Freelance journalists at risk in Ukraine amid shortage of bulletproof vests

Charity reports shortage of protective equipment for freelance journalists in Ukraine

A shortage of bulletproof vests and other protective equipment has raised concerns for the safety and welfare of freelance correspondents reporting from Ukraine.

Clothilde Redfern, director of the journalist charity The Rory Peck Trust, said the charity and its various media partners had been struggling to source the right protection for journalists in Ukraine.

Two Danish freelance journalists reporting for The Daily Beast were shot near the town of Okhtyrka in eastern Ukraine on Saturday. Both survived the attack after driving their damaged car to a nearby hospital.

On Tuesday cameraman Yevhenii Sakun, who worked for Ukrainian television station Live, died during the Russian attack on a TV tower in Kyiv. He is believed to be the first journalist to be killed as a result of the war.

Redfern told Press Gazette that the invasion had taken some journalists by surprise, leaving many scrambling to get their hands on the right equipment and provide hostile environment training.

“The principal requests for assistance we’ve received from journalists in Ukraine, it’s protection kits [flak jackets and helmets]… For some reason, there’s a real dearth of supply in the whole country. It’s not just us that have found it difficult,” she said. “I think the difference is that when journalists plan to go on assignment and report from a war, they go with the right kit. What’s happened here is journalists have found themselves suddenly in a country at war, unexpectedly.”

Redfern said that one of the charity’s main broadcasting partners was unable to source any helmets or flak jackets in Ukraine and so had to fly the team to Paris to get protective kit before flying them back to Ukraine.

She said: “We’ve seen that many of our partners have been delivering online safety training and shorter versions of what is covered in any hostile environment course online to journalists in situ in the country.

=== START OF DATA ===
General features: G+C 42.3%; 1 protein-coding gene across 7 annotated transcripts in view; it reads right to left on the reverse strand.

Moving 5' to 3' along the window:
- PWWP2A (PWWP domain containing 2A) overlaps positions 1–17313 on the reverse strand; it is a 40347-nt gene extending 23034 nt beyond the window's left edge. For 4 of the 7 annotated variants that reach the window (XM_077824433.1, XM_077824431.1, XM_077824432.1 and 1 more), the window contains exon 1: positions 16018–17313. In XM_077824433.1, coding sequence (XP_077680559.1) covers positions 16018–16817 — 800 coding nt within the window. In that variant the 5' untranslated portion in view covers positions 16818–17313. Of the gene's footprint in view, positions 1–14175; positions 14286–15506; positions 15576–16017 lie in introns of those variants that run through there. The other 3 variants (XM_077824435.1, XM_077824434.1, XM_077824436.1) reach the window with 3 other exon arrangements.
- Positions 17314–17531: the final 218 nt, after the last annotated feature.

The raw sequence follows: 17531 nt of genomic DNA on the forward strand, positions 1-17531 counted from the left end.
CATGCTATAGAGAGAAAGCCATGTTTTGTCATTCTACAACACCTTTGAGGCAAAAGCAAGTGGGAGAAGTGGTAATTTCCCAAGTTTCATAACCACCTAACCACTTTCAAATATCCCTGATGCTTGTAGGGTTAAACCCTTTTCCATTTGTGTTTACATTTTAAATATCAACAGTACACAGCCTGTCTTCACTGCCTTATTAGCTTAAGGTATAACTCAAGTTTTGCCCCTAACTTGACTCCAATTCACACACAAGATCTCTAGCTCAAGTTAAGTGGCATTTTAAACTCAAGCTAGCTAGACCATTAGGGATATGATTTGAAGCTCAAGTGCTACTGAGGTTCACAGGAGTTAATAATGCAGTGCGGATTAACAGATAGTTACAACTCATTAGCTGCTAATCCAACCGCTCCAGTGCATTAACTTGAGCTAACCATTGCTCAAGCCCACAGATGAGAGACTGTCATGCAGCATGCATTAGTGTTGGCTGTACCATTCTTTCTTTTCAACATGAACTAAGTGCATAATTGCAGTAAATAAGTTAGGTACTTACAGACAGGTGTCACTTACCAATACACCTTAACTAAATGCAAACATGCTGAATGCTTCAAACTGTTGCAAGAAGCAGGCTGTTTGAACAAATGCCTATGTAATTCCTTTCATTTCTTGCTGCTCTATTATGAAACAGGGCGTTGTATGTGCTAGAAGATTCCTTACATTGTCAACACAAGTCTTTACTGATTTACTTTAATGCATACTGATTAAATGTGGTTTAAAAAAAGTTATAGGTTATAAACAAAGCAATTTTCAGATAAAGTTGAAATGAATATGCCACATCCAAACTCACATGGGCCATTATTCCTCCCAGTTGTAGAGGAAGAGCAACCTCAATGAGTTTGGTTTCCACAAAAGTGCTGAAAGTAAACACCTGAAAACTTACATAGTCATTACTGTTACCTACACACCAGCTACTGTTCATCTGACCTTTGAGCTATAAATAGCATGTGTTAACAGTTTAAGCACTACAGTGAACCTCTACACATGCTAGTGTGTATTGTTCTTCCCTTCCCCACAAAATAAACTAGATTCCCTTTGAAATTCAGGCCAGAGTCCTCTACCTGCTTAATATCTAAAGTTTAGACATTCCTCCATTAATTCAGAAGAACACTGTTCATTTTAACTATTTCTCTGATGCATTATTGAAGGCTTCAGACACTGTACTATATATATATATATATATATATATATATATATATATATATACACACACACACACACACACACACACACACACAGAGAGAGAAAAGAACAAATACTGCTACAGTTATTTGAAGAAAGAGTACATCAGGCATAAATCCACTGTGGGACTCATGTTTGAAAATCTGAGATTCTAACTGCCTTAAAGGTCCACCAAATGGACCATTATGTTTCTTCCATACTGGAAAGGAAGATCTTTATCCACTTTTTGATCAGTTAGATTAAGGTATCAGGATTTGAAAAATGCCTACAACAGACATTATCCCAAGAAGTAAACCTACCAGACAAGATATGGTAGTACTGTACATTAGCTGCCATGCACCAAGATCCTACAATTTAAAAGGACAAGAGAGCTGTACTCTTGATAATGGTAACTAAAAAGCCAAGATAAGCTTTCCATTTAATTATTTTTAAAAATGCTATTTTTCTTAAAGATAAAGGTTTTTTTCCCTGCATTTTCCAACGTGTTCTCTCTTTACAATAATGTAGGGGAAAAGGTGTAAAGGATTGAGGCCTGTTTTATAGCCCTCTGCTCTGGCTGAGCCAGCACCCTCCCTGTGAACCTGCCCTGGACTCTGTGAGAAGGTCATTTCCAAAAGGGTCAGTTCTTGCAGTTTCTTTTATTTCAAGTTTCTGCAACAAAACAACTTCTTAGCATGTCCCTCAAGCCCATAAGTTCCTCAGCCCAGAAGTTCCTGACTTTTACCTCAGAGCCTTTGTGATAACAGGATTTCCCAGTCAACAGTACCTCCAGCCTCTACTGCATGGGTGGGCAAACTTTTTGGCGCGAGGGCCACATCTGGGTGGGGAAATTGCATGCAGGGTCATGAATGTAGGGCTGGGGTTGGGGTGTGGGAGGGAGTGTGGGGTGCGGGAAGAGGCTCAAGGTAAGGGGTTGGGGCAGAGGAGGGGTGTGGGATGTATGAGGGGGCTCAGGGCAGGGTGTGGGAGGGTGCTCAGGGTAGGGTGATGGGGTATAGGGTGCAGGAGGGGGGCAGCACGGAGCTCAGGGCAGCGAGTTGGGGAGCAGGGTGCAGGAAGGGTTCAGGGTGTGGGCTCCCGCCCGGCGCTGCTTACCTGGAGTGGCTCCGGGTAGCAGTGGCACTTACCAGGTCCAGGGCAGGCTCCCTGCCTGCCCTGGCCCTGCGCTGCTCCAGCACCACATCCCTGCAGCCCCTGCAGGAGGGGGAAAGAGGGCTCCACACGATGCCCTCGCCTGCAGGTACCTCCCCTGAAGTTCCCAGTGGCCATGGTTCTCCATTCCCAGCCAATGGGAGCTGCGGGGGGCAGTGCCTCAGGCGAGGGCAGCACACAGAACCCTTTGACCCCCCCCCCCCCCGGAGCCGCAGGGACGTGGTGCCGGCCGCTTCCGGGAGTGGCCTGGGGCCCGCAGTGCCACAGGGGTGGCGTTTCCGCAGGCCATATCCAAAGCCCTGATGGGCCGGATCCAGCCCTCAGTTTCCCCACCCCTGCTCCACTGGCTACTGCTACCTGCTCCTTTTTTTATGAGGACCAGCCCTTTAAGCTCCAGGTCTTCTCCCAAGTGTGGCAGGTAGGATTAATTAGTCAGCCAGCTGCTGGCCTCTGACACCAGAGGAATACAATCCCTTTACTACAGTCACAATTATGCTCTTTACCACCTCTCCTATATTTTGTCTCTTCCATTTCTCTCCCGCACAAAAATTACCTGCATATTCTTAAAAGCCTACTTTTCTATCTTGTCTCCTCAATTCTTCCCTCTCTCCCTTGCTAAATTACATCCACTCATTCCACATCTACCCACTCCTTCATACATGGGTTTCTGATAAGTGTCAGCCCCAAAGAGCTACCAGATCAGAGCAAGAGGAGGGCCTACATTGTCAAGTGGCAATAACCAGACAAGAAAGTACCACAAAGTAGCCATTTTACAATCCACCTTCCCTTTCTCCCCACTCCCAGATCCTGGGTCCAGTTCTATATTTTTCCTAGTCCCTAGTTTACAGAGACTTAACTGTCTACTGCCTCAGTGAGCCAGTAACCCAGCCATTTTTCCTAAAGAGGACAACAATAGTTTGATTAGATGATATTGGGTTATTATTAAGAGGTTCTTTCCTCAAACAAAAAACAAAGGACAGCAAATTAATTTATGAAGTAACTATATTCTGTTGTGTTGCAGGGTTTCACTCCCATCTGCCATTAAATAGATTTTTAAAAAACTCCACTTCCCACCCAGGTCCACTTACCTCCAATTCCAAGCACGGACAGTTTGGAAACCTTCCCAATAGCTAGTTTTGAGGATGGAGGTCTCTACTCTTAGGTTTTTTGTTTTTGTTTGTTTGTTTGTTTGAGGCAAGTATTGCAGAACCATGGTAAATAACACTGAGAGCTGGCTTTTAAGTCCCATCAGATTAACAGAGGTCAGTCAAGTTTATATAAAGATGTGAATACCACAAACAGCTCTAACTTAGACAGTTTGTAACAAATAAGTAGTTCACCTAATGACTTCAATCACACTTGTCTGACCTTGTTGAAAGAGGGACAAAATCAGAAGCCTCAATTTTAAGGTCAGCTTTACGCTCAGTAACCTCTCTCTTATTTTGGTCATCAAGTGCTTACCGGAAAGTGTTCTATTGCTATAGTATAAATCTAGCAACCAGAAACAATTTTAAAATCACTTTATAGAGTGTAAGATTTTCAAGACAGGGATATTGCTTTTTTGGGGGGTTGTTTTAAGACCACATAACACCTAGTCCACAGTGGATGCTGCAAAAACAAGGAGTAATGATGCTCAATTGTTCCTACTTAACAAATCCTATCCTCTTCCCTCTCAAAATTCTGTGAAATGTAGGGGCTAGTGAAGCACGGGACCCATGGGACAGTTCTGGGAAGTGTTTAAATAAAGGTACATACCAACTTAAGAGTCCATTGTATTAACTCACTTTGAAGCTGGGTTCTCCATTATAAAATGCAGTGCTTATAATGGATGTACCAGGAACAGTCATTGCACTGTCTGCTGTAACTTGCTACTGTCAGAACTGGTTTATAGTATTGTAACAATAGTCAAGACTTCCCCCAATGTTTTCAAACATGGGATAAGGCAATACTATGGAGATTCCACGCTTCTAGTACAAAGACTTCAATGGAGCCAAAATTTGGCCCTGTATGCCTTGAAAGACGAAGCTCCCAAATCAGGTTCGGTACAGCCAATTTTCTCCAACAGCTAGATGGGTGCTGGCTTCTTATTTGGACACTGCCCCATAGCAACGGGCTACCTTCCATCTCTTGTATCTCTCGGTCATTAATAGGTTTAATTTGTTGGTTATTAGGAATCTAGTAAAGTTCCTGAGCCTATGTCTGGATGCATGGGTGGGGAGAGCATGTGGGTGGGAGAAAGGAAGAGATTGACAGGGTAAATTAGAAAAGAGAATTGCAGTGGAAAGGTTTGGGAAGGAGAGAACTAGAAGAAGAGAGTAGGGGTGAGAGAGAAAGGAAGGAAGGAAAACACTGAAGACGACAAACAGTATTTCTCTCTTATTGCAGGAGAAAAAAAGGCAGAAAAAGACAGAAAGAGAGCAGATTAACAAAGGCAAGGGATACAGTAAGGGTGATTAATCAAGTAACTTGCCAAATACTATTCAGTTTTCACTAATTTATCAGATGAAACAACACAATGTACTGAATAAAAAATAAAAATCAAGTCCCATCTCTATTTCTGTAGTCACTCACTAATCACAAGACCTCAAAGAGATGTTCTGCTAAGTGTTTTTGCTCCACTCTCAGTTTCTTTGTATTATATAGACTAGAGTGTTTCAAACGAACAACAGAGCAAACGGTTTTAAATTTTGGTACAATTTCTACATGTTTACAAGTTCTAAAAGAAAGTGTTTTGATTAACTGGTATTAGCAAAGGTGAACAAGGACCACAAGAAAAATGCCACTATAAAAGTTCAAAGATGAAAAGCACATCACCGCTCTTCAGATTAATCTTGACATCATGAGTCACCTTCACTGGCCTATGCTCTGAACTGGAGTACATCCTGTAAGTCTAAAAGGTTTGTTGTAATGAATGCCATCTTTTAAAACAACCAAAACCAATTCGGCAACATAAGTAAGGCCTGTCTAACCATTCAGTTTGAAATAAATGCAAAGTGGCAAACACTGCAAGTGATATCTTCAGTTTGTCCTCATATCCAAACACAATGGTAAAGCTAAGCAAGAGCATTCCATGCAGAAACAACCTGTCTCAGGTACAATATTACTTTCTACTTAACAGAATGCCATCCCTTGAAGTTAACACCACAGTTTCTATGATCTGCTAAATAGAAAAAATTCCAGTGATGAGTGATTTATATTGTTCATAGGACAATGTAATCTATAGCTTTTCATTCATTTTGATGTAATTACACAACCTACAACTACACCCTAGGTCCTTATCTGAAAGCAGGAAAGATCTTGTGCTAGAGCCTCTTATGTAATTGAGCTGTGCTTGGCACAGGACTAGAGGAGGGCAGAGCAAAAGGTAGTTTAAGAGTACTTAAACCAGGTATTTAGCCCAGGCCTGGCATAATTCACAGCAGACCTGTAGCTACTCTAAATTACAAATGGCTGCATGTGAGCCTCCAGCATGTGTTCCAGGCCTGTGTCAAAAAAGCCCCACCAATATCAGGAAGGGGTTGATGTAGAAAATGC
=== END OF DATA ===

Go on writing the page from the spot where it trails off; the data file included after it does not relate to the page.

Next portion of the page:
“If you’re a journalist at the BBC, and you’re about to go to a conflict to report, you will have access to a team of security experts that have years of experience. They will know exactly what to prepare for,” she said. “You will probably have somebody on the ground whose job it is to plan exit routes, who has years of experience of situational awareness, who can judge when a situation tips over from safe to stay and get the story to unsafe to stay here and get the story.”

Some 15 UK journalists have been killed covering the conflicts of the 21st century.

Writing for Press Gazette, John Sweeney discussed some of the issues he has encountered while reporting freelance from Ukraine.

He said: “I envy my colleagues from the big organisations their support, the people in place watching their back, their ability to leave Kyiv. I think that my friends in the big organisations might envy me a little because I’ve decided to stay here. I voted remain in 2016 and I’m voting remain in Kyiv in 2022.”

The Rory Peck Trust is named after a freelance cameraman, who was killed in Moscow in 1993 by crossfire while covering a gun battle during the October coup.

Both the NUJ and the International Federation of Journalists have called on UNESCO to help ensure the safety of journalists in the Ukraine.

NUJ general secretary Michelle Stanistreet said: “As journalists continue to report in dangerous conditions across Ukraine, Unesco must act now to ensure their safety within the country.

“The NUJ stands in solidarity with sister unions and has supported calls for donations to the International Federation of Journalists’ safety fund. We also urge all employers and engagers to ensure that staff and freelance journalists reporting across Ukraine on their behalf have all the necessary safety equipment and support they need.”

Image: Reuters / Vitaliy Gnidyi

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